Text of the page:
‘A lot of us are gonna be disappointed’ with the latest version of Build Back Better bill, Democrat Sen. Ben Cardin says

Senator Ben Cardin.
Democratic Sen. Ben Cardin from Maryland speaks during a Senate hearing on December 7, 2021.
  • Democratic Sen. Ben Cardin of Maryland called for unity among Democrats to move Biden's Build Back Better agenda forward.
  • "I think we can reach that sweet spot. Look, a lot of us are gonna be disappointed," Cardin said on Fox News Sunday.
  • Democrats were issued a blow when Sen. Joe Manchin said he would not support the spending bill. 

Maryland Sen. Ben Cardin on Sunday called for unity and compromise among Democrats as they try to push President Joe Biden's Build Back Better social spending plan forward.

"We are prepared to move. We just need to make sure we have unanimity in our caucus. And that's what we're working on, and we will start on that next week when we return," Cardin, a Democrat in office since 2007, said on "Fox News Sunday."

The social spending plan faced a blow earlier this month when West Virginia's Democratic Sen. Joe Manchin said he would not support the current $2 trillion version of the bill. The White House issued a scathing rebuke of Manchin, as did several other Democrats

Manchin, the White House, and other members of Congress are renegotiating the bill to find a compromise. The White House said on Wednesday said it would continue conversations with Manchin, while Biden the day before said he and Manchin were "going to get something done," Reuters reported.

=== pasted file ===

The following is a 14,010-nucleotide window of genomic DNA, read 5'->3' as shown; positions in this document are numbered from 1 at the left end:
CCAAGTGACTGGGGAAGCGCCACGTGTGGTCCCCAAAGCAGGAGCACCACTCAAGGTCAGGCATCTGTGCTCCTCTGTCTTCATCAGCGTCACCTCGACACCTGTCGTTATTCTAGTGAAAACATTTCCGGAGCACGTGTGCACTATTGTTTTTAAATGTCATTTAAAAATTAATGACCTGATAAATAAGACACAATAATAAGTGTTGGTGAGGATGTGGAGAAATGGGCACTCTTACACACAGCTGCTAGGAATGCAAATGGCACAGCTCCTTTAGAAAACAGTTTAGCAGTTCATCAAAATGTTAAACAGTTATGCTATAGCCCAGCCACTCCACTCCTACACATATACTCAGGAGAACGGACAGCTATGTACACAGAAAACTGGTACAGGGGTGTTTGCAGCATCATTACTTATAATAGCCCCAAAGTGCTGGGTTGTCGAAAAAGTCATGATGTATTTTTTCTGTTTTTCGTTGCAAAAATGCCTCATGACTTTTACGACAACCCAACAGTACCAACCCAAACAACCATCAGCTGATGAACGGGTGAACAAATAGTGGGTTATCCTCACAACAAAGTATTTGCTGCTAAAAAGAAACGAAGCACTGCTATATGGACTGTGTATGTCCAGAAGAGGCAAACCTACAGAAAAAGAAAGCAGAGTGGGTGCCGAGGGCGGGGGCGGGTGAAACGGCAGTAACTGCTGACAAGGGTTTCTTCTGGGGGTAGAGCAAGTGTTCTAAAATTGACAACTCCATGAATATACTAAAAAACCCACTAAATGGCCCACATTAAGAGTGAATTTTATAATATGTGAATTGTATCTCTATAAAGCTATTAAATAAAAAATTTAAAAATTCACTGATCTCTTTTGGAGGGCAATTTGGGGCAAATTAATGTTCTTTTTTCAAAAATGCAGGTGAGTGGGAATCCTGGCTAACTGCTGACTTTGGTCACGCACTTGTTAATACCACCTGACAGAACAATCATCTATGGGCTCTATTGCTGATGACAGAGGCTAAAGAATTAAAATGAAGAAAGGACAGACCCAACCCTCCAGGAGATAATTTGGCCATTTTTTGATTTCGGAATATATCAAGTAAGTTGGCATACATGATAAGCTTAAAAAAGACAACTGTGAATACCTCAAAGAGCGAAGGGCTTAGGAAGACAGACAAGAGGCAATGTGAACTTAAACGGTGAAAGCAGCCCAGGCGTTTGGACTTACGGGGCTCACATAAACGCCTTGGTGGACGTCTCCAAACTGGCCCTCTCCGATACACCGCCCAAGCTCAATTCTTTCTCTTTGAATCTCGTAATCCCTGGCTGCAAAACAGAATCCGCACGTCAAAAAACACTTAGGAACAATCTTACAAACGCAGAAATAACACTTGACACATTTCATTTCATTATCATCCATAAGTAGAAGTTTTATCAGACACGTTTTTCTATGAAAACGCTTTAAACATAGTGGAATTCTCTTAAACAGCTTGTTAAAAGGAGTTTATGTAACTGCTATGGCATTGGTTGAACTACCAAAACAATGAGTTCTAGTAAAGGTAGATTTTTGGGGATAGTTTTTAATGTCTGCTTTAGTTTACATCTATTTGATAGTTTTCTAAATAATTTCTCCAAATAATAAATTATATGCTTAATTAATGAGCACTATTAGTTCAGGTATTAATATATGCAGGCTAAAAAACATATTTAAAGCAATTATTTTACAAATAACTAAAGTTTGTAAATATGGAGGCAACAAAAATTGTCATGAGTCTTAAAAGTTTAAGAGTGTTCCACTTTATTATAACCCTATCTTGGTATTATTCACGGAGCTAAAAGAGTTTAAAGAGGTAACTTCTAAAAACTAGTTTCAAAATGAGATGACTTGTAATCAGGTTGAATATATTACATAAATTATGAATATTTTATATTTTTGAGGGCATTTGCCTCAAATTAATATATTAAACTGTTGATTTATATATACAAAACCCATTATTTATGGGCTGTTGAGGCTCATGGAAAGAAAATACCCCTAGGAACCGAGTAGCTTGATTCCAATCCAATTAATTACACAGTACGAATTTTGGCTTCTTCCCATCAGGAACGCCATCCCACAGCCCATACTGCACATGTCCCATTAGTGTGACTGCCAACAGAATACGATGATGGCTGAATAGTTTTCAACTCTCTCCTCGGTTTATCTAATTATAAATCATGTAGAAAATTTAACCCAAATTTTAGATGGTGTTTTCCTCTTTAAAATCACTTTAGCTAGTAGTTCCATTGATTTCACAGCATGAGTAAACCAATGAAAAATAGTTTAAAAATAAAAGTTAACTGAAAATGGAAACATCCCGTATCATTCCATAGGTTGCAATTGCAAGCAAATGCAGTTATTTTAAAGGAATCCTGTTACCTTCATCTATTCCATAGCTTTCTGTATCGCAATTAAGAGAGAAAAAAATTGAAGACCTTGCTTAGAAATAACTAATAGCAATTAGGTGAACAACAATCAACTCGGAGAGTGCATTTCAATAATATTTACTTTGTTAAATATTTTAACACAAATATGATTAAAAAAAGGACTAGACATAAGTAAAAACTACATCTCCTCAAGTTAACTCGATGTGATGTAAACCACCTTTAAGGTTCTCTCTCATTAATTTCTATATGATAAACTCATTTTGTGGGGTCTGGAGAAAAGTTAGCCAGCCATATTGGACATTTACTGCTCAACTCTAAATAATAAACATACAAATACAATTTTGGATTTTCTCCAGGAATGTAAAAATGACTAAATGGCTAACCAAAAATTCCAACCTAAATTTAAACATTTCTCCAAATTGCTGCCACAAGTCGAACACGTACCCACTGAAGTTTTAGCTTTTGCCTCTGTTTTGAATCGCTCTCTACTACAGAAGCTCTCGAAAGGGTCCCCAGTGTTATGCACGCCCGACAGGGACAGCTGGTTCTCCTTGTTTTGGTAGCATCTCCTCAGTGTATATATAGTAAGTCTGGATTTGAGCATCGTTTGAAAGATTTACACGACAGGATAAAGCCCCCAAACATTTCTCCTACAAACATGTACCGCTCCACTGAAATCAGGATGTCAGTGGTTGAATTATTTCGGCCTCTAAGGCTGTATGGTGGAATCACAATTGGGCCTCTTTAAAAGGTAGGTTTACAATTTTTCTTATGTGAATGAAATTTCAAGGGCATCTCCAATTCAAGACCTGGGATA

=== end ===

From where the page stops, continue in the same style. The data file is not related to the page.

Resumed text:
"I think we can reach that sweet spot. Look, a lot of us are gonna be disappointed, but we're not gonna let perfection be the enemy of getting something done," Cardin said Sunday.

"I think we'll be pragmatic about it, but we want to make sure it deals with the issues that we're facing in our in our communities," he added. 

After shooting down the current version, Manchin had suggested a $1.8 trillion counter-offer, which excluded several key components such as monthly child tax credit checks to families. He also indicated support for a wealth tax, The Washington Post reported, even though he previously had publicly opposed such a proposal. 

Earlier this month, Senate Minority Leader Mitch McConnell invited Manchin to join the Republican party, suggesting he may feel more comfortable in the GOP. Cardin rebuked such notions on Sunday.

"The Democratic Party is proud of having a broad tent," Cardin said. "There's absolutely room in our party for Joe Manchin and Elizabeth Warren and everyone in between."

The Senate is in recess until January 6 next year.

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